some staff talkin' 'bout stuff

our campground in lovely Borova, Kharkivska oblast, Ukraine

dining hall. the food was better than it was last year at a completely different place

This was a sign in the camp auditorium. It says "I LOVE CHILDREN!"

Biggest hit of the week: watermelon polo in the river, with a greased-up watermelon

That's that, this is this

Camp Republic was mainly a chance to learn history and what-have-you through reliving it. We lived as ancient Romans in the Republic. Note the togas.

Courtney and I discussing "game" issues. Throughout the week, the campers (split into factions) wrestled for control of the Senate and Rome through addressing different issues every day.

The American staff with our 2 Ukrainian cooks

the Senate in a special evening ceremony

Mark Antony and Sextus Pompey squaring off, with me (Fate) officiating

the death of Caesar, which opened our week

the drum signaled the convening of the Senate (i.e. GET OVER HERE)

more watermelon polo

our map of the Roman Empire, ca. 44 BC. Different groups had control over certain provinces and legions (chess pieces)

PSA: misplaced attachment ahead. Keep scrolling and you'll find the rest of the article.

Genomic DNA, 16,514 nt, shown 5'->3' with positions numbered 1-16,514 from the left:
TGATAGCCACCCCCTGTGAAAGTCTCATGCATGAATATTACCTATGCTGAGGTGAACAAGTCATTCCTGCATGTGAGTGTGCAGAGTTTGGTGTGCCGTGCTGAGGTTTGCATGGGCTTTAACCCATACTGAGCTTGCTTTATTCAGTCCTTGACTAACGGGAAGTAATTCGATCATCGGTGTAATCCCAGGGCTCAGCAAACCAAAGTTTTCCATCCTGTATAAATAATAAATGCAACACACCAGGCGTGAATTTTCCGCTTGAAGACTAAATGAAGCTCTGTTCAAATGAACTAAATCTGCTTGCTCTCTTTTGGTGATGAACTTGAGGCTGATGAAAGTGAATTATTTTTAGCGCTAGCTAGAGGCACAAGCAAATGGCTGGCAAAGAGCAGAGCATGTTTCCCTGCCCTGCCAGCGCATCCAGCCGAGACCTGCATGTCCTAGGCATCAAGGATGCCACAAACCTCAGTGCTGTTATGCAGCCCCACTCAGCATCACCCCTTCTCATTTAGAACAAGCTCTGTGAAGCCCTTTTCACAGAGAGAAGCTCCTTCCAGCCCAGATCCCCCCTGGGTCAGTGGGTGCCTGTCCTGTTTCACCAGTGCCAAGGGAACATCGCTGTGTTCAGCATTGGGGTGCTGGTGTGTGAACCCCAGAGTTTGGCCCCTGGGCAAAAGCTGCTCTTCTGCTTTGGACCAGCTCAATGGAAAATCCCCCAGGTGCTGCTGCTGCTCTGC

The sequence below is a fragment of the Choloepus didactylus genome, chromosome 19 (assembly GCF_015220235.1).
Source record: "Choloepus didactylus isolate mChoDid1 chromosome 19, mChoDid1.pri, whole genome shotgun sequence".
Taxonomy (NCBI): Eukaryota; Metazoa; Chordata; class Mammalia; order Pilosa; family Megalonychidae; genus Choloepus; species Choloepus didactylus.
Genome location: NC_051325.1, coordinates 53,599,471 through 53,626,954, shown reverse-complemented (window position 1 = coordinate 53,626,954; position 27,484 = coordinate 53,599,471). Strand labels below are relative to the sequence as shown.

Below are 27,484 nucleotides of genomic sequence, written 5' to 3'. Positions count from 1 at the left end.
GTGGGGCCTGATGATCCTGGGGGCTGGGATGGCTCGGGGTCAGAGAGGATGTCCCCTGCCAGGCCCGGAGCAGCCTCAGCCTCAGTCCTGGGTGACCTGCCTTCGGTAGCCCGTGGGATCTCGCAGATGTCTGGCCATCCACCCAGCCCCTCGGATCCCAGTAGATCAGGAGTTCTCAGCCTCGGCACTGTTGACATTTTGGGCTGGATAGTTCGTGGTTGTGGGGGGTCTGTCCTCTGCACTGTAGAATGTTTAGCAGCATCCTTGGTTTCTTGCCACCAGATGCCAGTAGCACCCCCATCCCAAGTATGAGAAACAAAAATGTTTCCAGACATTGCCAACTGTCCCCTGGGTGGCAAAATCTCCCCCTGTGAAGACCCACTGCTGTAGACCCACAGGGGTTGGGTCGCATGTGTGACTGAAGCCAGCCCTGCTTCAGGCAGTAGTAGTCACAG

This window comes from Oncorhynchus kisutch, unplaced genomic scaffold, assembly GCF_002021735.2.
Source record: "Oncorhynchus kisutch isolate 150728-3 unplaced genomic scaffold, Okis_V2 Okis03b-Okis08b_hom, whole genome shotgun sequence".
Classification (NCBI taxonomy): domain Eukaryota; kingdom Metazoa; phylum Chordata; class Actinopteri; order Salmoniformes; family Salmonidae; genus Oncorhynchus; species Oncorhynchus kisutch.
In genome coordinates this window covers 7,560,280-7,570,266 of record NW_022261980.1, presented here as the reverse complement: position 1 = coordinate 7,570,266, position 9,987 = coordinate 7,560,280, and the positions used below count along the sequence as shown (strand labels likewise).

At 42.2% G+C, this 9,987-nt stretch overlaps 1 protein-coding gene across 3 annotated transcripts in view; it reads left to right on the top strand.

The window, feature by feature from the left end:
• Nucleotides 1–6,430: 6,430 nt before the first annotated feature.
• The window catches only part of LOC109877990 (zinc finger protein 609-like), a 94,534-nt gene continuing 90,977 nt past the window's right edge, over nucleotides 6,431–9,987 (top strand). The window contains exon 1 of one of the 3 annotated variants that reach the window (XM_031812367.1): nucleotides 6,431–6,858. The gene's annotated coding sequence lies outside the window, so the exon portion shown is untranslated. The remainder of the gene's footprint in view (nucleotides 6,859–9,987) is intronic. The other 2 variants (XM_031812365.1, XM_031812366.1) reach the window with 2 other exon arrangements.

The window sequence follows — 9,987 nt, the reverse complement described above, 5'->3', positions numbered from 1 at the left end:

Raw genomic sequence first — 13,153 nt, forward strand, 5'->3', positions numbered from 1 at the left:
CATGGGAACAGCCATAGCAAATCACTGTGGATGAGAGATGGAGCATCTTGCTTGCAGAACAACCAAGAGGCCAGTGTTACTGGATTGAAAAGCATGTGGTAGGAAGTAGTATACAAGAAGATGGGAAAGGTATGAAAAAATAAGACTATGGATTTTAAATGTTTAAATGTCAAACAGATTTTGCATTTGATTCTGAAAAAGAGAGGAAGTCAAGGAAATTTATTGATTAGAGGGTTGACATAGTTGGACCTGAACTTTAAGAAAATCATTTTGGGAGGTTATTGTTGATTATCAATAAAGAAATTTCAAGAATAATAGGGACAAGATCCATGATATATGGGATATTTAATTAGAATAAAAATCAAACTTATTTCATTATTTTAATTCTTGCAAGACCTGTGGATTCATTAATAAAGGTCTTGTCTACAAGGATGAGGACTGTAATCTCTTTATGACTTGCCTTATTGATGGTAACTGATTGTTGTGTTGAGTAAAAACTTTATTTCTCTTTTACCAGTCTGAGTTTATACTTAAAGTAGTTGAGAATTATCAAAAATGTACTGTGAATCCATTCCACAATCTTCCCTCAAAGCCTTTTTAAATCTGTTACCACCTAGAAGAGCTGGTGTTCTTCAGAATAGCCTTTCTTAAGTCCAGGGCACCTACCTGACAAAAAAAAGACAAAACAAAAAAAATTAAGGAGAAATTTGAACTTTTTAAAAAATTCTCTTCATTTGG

TALLINN. beautiful city

my partners-in-crime in Estonia and Finland--Anand, Catherine, and Kurt

eating reindeer meatballs in Helsinki

Anand enjoying a bowl of elk soup in Tallinn for only 1 euro

modeling my new sweater I bought in Tallinn (it was cold there, and I didn't bring anything warm)

our awesome guide on our free walking tour

elk soup kitchen. we returned numerous times for the cheap and hearty soup. also, it was elk, how awesome is that?

Helsinki harbor

awesome cafe spot on an island park in Helsinki

strolling through Helsinki

the Estonian parliament, which, according to our guide, is a "manly shade of salmon"

island park in Helsinki. Kurt wanted to start a kissing booth, but no one came

rain damage in August. A massive storm broke something on the roof of my apartment and then dumped rain on us for three more days

living room door

living room window. the sunscreens there stick to the glass from the humidity inside my apartment

living room light

bucket in the living room door catching a leak. needed to be emptied every few hours

living room light switch, where I was shocked about four times

kitchen wall

kitchen wall

hallway to the bathroom/dry part of the house